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Curators. They help us figure out what to focus our attention on. Out of all of these songs, listen to these. Out of all of the data points, focus on these. Out of all of the books, read these.

They can be people. They can be algorithms (in this post I assume they are people). They are indispensible to those that seek to spend their time in a satisfying and productive way. They help us reach our goals.

Two traits are needed to become a curator. Experience and vision.

Experience comes from delving into the topic. Passionately exploring all facets. Experiencing the good and the bad. Curators have hit roadblocks and they have persevered. They have learned what works, and what doesn't. They wish they had known all of the things they know today back when they first got into the topic. The more they learn, the less they realize they know. The process of gaining experience is what empowers them to become a curator. It gives them the ability to start selecting the things we should focus on.

Experience is not enough. In addition they need to have a vision. The reason why they selected the subset of things we should focus on. Where are they leading us by selecting these things? What is the purpose of their curation?

Say you work for a technology company that is collecting a lot of user data related to your product. Data may include app reviews, Google analytics, and a variety of demographic data. Hundreds of data points. What do you do with all of it? What do you focus on? A data curator can provide a vision and tactics for what to do, what to ignore. Their industry experience paired with conviction empowers them to lead. To help us figure out what to focus on and why.

If you want to become a curator, gain experience and become an expert in the topic. Then develop a vision and have the conviction to tell where we should go and why.

While listening to the Jocko podcast I was introduced to MCDP 1-3, "Tactics". A publication from the U.S. Marine Corps about winning in combat. It's a philosophical publication that presents a way to think about the art and science of using tactics to achieve victory. Tactics include "achieving a decision", "gaining advantage", "being faster" and "adapting".

The publication is filled with blunt yet profound insight that can be applied beyond the battlefield. For example:

Consequences of a tactical engagement should lead to achieving operational and strategic goals.

If you're going to invest time to engage in a project, an activity, or a meeting among colleagues, don't do it just to do it. Have your goals top-of-mind. Why are you pursuing the activity? Without a clear objective the consequences may be lost time, or a frustrated colleague wondering why the meeting was scheduled. Yet it if the objective is clear, the consequences may be mitigated.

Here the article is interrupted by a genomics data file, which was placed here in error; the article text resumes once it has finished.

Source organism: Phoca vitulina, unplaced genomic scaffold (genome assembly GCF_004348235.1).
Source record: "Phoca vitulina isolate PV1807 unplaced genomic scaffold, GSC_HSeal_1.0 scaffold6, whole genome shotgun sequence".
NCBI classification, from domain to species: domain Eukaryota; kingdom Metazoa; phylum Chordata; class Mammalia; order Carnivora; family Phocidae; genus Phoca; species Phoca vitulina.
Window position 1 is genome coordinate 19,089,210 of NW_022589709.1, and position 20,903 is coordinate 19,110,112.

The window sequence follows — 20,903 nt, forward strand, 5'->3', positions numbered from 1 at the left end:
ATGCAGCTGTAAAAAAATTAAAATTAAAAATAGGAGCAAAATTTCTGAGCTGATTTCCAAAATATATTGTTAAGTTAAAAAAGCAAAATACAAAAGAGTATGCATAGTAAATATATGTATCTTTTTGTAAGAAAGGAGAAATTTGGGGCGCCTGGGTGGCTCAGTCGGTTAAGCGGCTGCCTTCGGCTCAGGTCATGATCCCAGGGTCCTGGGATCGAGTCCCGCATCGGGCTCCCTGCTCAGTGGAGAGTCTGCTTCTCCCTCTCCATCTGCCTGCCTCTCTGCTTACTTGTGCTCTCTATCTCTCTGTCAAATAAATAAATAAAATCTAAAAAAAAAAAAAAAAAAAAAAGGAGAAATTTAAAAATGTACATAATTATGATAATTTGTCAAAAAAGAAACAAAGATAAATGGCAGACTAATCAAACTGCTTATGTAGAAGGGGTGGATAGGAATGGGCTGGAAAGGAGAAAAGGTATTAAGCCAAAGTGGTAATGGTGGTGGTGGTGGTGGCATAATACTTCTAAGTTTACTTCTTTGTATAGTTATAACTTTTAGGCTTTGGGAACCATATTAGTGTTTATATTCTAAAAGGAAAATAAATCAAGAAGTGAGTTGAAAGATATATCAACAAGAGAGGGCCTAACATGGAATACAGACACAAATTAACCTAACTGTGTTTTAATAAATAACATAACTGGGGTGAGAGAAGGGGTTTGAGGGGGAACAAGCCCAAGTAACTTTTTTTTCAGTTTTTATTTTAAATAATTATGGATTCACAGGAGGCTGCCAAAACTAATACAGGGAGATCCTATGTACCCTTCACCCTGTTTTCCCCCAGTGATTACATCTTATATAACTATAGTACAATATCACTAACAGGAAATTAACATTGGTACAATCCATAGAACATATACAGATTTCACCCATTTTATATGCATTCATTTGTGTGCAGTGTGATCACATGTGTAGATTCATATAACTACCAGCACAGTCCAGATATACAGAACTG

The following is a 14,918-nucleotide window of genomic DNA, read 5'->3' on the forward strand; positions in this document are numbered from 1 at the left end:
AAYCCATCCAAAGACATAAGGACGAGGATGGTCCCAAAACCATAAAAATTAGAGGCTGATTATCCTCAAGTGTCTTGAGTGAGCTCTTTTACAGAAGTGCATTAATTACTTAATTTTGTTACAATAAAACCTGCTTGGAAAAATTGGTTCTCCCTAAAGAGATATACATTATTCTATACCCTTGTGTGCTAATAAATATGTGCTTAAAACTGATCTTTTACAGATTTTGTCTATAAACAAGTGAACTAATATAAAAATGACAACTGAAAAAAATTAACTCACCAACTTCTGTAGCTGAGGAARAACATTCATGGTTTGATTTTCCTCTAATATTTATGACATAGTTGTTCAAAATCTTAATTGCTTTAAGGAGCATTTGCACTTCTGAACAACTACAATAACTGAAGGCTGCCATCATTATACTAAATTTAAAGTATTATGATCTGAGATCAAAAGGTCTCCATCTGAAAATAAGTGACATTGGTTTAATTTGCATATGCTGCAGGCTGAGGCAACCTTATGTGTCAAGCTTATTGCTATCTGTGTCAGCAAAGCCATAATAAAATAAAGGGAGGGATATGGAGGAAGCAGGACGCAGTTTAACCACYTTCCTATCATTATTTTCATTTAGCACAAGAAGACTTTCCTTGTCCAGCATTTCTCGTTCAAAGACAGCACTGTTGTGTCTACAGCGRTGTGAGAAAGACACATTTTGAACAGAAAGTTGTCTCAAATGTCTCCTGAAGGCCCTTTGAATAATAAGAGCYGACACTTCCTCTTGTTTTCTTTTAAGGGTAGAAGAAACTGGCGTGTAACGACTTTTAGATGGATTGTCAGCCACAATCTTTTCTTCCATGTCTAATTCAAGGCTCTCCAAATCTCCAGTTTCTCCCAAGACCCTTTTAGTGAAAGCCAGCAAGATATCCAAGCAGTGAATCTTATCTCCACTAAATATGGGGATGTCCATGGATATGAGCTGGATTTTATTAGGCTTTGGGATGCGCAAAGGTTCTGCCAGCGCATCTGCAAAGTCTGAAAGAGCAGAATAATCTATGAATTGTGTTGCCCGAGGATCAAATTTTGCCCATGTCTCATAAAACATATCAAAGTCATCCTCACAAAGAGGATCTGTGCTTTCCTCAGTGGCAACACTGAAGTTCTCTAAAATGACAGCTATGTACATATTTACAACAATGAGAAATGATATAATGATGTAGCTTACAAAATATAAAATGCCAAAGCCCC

In the final chapter "Making It Happen", there is a discussion on how to deliver a "critique" after a training exercise:

The standard approach for conducting critiques should promote initiative. Since every tactical situation is unique and since no training situation can encompass more than a small fraction of the peculiarities of a real tactical situation, there can be no ideal or school solution. Critiques should focus on the students' rationale for doing what they did. What factors did a student consider, or not consider, in making an estimate of the situation? Were the decisions the student made consistent with this estimate? Were the actions ordered tactically sound? Did they have a reasonable chance of achieving success? How well were the orders communicated to subordinates? These questions should form the basis for critiques. The purpose is to broaden a leader's analytical powers, experience level, and base of knowledge, thereby increasing the student's creative ability to devise sound, innovative solutions to difficult problems.

Critiques should be open-minded and understanding, rather than rigid and harsh. Mistakes are essential to the learning process and should always be cast in a positive light. The focus should not be on whether a leader did well or poorly, but rather on the progress achieved in overall development. We must aim to provide the best climate to grow leaders. Damaging a leader's self-esteem, especially in public, therefore should be strictly avoided. A leader's self-confidence is the wellspring from which flows the willingness to assume responsibility and exercise initiative.

This "standard approach" is straightforward, yet practical and nuanced in it's objective of promoting initiative and helping the leader grow. The objective is to focus on a leader's "progress achieved in overall development".

Each company that I've worked for required companywide "employee reviews". I would fill out templates about what I worked on, and rate myself on a subjective scale. My managers and colleagues would do the same. The process was time-consuming and I rarely learned how to get better.